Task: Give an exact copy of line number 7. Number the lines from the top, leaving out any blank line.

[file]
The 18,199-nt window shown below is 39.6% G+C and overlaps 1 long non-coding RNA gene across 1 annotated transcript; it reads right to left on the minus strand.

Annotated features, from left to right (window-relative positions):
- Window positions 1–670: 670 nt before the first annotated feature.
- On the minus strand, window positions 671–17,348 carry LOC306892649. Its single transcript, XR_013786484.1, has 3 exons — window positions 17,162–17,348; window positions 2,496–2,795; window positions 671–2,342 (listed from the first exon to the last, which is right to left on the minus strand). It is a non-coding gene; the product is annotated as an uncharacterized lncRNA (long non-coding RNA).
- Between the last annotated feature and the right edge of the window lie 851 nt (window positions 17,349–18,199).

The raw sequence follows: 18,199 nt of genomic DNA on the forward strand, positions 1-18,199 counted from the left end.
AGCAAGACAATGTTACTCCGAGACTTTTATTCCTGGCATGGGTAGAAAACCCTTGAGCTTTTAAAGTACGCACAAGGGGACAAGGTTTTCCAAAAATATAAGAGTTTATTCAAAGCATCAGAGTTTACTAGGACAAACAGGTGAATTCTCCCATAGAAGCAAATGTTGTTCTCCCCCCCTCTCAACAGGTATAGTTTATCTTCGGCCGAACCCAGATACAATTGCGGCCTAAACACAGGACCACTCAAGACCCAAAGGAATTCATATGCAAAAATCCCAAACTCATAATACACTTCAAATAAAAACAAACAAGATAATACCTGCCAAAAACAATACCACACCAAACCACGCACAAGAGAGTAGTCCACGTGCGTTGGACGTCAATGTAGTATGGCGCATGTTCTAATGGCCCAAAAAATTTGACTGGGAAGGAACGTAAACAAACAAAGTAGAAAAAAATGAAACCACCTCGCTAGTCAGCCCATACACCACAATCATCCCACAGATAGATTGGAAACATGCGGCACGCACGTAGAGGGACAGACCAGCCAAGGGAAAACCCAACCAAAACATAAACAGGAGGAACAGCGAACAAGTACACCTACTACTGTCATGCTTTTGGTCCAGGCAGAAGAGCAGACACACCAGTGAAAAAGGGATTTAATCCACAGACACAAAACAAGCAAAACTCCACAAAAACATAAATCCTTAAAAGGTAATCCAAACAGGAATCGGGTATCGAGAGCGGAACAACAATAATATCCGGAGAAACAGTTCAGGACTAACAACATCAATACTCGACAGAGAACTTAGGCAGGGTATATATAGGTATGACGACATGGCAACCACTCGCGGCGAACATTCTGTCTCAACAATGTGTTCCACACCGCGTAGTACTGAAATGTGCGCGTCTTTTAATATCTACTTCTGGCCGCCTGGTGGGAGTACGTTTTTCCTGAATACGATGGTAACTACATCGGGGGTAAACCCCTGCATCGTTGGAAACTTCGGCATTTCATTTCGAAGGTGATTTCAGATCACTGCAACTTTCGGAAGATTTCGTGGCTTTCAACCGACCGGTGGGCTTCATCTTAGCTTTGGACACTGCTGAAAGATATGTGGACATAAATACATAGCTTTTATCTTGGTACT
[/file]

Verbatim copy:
AGCAAGACAATGTTACTCCGAGACTTTTATTCCTGGCATGGGTAGAAAACCCTTGAGCTTTTAAAGTACGCACAAGGGGACAAGGTTTTCCAAAAATATAAGAGTTTATTCAAAGCATCAGAGTTTACTAGGACAAACAGGTGAATTCTCCCATAGAAGCAAATGTTGTTCTCCCCCCCTCTCAACAGGTATAGTTTATCTTCGGCCGAACCCAGATACAATTGCGGCCTAAACACAGGACCACTCAAGACCCAAAGGAATTCATATGCAAAAATCCCAAACTCATAATACACTTCAAATAAAAACAAACAAGATAATACCTGCCAAAAACAATACCACACCAAACCACGCACAAGAGAGTAGTCCACGTGCGTTGGACGTCAATGTAGTATGGCGCATGTTCTAATGGCCCAAAAAATTTGACTGGGAAGGAACGTAAACAAACAAAGTAGAAAAAAATGAAACCACCTCGCTAGTCAGCCCATACACCACAATCATCCCACAGATAGATTGGAAACATGCGGCACGCACGTAGAGGGACAGACCAGCCAAGGGAAAACCCAACCAAAACATAAACAGGAGGAACAGCGAACAAGTACACCTACTACTGTCATGCTTTTGGTCCAGGCAGAAGAGCAGACACACCAGTGAAAAAGGGATTTAATCCACAGACACAAAACAAGCAAAACTCCACAAAAACATAAATCCTTAAAAGGTAATCCAAACAGGAATCGGGTATCGAGAGCGGAACAACAATAATATCCGGAGAAACAGTTCAGGACTAACAACATCAATACTCGACAGAGAACTTAGGCAGGGTATATATAGGTATGACGACATGGCAACCACTCGCGGCGAACATTCTGTCTCAACAATGTGTTCCACACCGCGTAGTACTGAAATGTGCGCGTCTTTTAATATCTACTTCTGGCCGCCTGGTGGGAGTACGTTTTTCCTGAATACGATGGTAACTACATCGGGGGTAAACCCCTGCATCGTTGGAAACTTCGGCATTTCATTTCGAAGGTGATTTCAGATCACTGCAACTTTCGGAAGATTTCGTGGCTTTCAACCGACCGGTGGGCTTCATCTTAGCTTTGGACACTGCTGAAAGATATGTGGACATAAATACATAGCTTTTATCTTGGTACT